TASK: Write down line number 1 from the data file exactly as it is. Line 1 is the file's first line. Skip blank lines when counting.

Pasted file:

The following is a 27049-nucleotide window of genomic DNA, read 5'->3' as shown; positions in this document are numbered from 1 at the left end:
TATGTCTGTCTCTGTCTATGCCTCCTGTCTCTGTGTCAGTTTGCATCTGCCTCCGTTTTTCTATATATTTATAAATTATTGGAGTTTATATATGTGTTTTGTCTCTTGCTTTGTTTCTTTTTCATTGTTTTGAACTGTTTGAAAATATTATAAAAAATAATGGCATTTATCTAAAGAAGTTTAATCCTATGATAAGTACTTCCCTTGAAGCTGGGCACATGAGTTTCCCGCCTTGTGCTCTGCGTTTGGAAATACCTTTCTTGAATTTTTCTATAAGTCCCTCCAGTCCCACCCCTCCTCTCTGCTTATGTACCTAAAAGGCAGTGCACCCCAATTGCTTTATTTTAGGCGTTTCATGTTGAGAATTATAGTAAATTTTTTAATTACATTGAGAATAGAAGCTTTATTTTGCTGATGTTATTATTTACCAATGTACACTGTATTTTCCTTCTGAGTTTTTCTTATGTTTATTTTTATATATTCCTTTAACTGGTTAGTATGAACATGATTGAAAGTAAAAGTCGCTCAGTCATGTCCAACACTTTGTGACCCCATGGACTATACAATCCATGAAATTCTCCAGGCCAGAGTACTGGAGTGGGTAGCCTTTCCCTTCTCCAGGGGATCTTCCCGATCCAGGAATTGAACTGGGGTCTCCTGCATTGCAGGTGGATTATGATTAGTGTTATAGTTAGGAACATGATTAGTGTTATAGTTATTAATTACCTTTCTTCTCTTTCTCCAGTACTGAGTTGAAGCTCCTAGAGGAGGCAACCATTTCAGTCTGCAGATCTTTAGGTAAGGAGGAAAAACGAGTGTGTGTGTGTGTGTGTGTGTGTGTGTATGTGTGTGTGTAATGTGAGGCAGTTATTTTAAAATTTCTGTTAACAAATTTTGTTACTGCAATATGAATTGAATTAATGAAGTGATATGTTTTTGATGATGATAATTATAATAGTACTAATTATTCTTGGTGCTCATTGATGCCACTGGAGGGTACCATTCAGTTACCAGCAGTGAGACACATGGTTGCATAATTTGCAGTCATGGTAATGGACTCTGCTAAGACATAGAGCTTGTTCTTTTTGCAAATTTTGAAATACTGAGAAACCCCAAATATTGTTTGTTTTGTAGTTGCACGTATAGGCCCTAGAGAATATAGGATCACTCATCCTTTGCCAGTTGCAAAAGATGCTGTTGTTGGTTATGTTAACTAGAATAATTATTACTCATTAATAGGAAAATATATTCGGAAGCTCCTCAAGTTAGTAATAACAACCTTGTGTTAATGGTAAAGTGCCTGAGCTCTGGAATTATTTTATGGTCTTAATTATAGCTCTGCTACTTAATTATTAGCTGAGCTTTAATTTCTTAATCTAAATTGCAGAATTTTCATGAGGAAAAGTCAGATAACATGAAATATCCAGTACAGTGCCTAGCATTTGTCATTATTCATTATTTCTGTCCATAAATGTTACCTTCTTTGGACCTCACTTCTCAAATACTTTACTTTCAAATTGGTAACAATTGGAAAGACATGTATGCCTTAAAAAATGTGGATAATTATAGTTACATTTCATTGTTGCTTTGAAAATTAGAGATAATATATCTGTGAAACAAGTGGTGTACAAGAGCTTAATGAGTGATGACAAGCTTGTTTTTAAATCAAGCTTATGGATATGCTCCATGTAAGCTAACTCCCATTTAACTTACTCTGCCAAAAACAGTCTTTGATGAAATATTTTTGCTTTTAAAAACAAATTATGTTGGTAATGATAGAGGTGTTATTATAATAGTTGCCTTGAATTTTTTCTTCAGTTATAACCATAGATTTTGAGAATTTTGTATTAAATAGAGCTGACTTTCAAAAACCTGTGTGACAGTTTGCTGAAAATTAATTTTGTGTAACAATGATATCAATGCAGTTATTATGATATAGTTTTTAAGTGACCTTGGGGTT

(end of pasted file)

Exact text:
The following is a 27049-nucleotide window of genomic DNA, read 5'->3' as shown; positions in this document are numbered from 1 at the left end: